And then after we divorced, after I went through therapy and began learning how pleasure worked and what I wanted from relationships and how to start over again from scratch, Josh apologized. Sort of. It was May of 2016 and some friends of mine were tweeting about how IKDG ruined various things for them: “I never went to prom. #BecauseFundamentalism” said author Elizabeth Esther. My ex-husband’s childhood friend Jessica replied to her: “My school wasn’t allowed to have prom because @harrisjosh lol,” and then Josh jumped in to reply: “Sorry about that, Jess.” It didn’t feel like a real apology. It seemed impulsive, a quick reaction.
But he seemed to want to try to understand, and did a TedxTalk about it in November 2017. And then he issued a statement in the fall of the following year, along with a documentary where he went around talking to people hurt by the book, trying to understand where he went wrong. But the documentary ends on an odd note: Harris essentially apologizes for people misunderstanding his intent and taking the book too literally, and thus getting hurt. In the documentary, it is clear that he still believes that sex should be saved for marriage, that dating should be deliberate and for the purpose of finding a life partner only, and that homosexuality is a sin. It was hardly an apology, and my fellow survivors of purity culture loudly told him so. Elizabeth Esther participated in the documentary, but regretted it later when she saw the finished product. “Nothing has changed for Josh Harris,” she said. I felt angry, but unsurprised. My father’s apologies to me had felt the same: sorry for the hurt, sorry for the frustration, but unwavering on the ideology.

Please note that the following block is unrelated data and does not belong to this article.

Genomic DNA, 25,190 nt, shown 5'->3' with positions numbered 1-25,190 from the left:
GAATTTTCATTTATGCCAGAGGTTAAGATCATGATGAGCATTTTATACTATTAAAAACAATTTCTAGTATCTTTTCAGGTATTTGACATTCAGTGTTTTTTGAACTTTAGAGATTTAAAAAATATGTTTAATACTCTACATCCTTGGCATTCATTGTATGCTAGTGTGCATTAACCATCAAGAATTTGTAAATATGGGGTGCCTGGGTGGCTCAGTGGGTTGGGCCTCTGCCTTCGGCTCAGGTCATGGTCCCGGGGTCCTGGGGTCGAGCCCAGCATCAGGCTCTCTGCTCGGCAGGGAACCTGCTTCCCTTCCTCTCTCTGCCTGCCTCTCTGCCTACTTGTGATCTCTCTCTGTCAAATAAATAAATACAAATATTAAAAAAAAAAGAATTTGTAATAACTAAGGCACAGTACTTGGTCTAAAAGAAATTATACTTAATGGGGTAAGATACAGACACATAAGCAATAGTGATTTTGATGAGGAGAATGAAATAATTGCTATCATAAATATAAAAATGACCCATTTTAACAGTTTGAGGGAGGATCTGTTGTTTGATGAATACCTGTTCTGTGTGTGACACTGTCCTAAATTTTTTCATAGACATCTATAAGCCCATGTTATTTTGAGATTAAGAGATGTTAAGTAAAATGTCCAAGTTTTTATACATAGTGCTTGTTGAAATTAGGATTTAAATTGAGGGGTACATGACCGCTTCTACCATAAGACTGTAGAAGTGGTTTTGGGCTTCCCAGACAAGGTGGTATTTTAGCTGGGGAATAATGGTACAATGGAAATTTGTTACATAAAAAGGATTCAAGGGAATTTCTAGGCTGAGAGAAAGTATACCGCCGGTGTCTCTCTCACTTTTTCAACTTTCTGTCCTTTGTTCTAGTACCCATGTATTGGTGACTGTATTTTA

So what does that all mean if he’s getting divorced?